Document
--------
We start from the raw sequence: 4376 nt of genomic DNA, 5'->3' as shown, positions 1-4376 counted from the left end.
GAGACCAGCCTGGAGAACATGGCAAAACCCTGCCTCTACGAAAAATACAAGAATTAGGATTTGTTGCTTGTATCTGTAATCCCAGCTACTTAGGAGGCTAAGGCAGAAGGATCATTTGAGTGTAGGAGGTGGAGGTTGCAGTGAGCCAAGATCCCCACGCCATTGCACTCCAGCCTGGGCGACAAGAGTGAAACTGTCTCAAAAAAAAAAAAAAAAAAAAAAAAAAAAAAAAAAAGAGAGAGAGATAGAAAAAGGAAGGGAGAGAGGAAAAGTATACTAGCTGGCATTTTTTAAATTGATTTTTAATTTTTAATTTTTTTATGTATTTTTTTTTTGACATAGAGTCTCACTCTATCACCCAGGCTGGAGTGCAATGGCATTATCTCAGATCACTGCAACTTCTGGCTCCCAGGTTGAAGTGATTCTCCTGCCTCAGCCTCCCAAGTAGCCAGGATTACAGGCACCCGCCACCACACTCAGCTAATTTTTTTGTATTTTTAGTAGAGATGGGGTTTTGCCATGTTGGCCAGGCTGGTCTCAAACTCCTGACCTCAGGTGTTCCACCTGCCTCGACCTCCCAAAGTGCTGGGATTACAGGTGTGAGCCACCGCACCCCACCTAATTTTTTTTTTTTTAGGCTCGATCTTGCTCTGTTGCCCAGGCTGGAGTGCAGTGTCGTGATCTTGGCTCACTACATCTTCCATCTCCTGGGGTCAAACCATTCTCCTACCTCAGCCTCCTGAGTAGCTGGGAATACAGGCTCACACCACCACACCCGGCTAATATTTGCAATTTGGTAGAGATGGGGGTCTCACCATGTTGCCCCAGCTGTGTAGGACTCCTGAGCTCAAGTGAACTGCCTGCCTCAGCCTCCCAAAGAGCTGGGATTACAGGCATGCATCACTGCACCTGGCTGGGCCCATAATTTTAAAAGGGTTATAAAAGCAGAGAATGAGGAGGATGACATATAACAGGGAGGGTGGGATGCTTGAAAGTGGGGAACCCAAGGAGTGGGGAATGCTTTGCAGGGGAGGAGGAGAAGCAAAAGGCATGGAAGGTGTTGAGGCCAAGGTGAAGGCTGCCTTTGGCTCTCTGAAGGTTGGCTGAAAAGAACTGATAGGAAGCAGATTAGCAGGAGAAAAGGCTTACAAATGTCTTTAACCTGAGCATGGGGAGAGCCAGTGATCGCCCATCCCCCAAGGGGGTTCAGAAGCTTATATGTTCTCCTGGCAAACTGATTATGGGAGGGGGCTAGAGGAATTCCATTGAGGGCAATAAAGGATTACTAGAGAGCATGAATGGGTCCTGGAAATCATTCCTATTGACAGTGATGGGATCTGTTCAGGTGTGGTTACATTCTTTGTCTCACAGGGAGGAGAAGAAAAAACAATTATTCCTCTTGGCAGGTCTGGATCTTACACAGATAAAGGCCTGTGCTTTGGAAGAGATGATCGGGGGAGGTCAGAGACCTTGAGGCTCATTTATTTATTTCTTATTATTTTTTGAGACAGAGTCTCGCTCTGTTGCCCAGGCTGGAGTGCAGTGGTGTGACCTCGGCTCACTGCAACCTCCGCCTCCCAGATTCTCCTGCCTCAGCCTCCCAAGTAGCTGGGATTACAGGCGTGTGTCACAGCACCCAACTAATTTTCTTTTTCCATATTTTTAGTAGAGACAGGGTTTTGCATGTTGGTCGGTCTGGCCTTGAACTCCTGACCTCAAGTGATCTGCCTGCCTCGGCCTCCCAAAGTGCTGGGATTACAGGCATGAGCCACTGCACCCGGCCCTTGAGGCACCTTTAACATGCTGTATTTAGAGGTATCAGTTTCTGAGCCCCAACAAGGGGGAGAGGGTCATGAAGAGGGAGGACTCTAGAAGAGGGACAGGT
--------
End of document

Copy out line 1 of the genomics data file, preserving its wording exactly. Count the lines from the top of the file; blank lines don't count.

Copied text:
We start from the raw sequence: 4376 nt of genomic DNA, 5'->3' as shown, positions 1-4376 counted from the left end.